Saturday, June 18, 2011

Home Thoughts From Abroad, Part VI: Cost of Living

I spotted a small sign at the checkout counter of the grocery store, last night.

It read something like "effective as of 2008, we will no longer accept 25 øre coins-- if you have any, you will need to take them to your bank."

The bottom line of this statement is that the smallest coin currently in circulation in Denmark is the 50 øre coin. 50 øre is about 9.6 cents, US. The National Bank of Denmark is also doing away with the 50 kroner bank note, meaning that the lowest denomination bank note in circulation will soon be 100 kroner, or about 19.25 US dollars.

These factoids got me to consider that the denominations of US coins and bills have not changed since I was a little kid. We still have pennies, and dollar bills. By contrast, when I was a little kid, we had 1 øre coins and 10 kroner bank notes in Denmark. Those are long gone.

In some ways, Denmark is a very expensive country. Certain things are-- by US standards-- prohibitively expensive. Things like the cost of eating out or buying a soda from a convenience store (which we take for granted in the US) blows most people's minds, when they visit Denmark. $9.00-a-gallon gas also blows most people's minds.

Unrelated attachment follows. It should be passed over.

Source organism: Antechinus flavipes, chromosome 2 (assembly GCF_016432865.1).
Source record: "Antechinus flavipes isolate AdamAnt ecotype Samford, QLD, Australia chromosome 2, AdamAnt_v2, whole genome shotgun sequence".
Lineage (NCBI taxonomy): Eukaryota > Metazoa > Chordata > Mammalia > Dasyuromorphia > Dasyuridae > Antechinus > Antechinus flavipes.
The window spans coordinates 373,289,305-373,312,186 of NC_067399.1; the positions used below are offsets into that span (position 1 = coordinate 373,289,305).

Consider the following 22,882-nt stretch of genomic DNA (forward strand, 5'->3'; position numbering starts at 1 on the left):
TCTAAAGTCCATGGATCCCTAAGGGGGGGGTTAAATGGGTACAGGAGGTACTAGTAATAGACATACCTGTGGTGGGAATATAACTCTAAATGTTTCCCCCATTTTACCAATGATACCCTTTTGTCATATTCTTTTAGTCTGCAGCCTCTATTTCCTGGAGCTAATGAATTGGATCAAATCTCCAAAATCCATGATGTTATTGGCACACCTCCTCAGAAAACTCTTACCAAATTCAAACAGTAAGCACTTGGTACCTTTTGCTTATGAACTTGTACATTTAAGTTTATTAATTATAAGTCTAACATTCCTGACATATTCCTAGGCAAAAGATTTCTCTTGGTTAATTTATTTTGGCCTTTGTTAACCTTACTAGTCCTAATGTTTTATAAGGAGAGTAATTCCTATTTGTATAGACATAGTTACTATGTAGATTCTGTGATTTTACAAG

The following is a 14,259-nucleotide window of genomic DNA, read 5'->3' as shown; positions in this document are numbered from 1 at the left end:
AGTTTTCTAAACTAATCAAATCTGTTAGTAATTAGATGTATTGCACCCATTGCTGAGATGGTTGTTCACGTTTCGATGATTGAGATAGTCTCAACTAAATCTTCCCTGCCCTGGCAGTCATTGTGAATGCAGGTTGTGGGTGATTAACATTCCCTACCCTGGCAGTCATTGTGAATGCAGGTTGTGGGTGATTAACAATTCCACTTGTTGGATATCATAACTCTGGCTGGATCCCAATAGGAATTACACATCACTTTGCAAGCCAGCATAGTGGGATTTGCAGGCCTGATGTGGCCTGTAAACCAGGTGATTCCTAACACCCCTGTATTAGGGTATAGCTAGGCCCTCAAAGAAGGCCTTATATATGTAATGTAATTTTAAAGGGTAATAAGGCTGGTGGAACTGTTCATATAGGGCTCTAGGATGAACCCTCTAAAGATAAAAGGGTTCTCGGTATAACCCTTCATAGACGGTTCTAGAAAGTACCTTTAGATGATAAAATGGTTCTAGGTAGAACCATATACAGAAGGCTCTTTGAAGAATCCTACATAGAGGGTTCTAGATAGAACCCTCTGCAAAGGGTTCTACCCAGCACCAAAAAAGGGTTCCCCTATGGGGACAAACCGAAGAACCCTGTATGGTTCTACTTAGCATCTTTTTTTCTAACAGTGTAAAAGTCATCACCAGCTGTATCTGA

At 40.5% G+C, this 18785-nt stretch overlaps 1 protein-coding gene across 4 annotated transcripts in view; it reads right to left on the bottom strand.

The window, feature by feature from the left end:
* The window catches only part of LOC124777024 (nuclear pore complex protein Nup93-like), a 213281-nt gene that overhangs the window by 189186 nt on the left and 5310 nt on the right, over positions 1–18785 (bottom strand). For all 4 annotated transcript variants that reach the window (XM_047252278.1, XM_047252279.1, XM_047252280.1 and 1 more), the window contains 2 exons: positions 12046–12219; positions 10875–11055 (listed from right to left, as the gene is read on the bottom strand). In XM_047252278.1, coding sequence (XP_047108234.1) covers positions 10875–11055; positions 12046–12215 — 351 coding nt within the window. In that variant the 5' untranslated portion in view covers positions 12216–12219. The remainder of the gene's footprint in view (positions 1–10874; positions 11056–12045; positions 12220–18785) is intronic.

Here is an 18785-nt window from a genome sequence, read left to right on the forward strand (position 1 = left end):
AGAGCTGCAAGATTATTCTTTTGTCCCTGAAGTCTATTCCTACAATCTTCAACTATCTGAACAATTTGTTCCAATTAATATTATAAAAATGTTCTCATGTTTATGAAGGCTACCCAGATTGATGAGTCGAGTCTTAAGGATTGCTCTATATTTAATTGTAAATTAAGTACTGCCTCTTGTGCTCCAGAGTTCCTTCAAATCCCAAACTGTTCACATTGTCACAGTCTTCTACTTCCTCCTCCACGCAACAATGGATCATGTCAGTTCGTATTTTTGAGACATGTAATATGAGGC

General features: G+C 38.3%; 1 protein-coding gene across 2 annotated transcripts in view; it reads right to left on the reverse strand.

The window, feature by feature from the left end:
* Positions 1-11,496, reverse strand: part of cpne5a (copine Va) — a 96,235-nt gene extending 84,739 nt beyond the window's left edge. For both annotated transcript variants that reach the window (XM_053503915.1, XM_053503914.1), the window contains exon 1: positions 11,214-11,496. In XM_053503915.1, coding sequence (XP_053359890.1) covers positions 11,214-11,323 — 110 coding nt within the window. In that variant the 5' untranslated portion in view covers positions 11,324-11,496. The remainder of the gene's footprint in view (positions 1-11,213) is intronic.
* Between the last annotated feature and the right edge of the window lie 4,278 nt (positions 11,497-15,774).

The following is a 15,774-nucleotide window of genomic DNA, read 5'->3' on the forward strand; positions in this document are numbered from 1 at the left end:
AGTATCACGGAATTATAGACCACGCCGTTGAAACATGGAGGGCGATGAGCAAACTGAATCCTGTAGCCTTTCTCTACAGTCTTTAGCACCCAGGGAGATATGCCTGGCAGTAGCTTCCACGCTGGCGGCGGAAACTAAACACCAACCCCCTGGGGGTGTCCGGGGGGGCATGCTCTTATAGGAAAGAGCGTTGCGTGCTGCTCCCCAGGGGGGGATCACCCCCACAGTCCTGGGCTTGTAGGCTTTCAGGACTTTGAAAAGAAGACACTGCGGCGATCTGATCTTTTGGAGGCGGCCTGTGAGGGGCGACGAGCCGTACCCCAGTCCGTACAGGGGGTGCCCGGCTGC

In other ways, the Danes have a good thing going. If you want a college education (and a good one, at that), it's all but free. If you get sick, health care is pretty much free. Dental care is inexpensive. The huge sums of money we spend in the US to insure ourselves against every eventuality known to man... the Danes either don't have to worry about, or pay low premiums for since Denmark generally is not a litigious society.

On average, it becomes a matter of what it is you're paying money for. If you don't have to spend $5000+ a year on various forms of insurance (for example), you can afford that expensive food.

The US is a society of capitalism and "free enterprise." This leaves us ultimately responsible for everything... on an individual level. Denmark is a social democracy, and although there is a measure of free enterprise here, "the prices of things" are sometimes used to guide societal change. For example, I found myself looking for something like ziplock baggies at the store and had little success... and when I finally did find some, they were incredibly expensive-- part of ongoing social "discouragement" to get the population to not use anything disposable. When we were at Tivoli gardens the other day, there was a 5 kroner deposit for a cup you could carry your beverage around in... the kind of cup 7-Eleven gives away by the millions.

Some differences are startling, in a different way. For example, it's not unusual for the entrance fee to a museum or exhibit in Denmark to be the equivalent of $20 or even $30 a person... the reason being (primarily) that museums are often "for profit" in Denmark... businesses not supported by "patrons of the arts" but by the actual gate money from attendance.

These different approaches to money and the cost of things are just that-- "different," rather than "right" or "wrong."

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